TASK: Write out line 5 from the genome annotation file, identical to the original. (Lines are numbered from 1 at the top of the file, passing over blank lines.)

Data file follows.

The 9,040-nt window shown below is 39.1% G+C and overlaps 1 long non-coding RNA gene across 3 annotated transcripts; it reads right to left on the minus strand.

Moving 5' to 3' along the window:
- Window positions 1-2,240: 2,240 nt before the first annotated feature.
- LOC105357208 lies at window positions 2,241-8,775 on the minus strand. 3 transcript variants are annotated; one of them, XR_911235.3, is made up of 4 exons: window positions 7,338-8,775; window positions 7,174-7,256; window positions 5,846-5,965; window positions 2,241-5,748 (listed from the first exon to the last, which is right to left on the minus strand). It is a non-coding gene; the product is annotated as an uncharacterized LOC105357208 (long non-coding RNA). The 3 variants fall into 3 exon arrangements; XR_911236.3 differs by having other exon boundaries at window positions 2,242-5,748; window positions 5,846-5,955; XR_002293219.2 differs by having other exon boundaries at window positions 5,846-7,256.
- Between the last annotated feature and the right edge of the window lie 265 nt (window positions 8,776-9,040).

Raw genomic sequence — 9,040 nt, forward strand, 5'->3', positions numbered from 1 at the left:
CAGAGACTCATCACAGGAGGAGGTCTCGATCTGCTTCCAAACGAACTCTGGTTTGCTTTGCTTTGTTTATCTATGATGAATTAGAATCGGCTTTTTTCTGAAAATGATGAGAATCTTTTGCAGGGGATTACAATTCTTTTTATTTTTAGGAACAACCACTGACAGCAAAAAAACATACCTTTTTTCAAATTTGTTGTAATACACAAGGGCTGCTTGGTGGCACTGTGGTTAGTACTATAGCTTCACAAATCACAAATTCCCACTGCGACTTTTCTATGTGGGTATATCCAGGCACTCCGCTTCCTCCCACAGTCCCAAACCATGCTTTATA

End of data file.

- Between the last annotated feature and the right edge of the window lie 265 nt (window positions 8,776-9,040).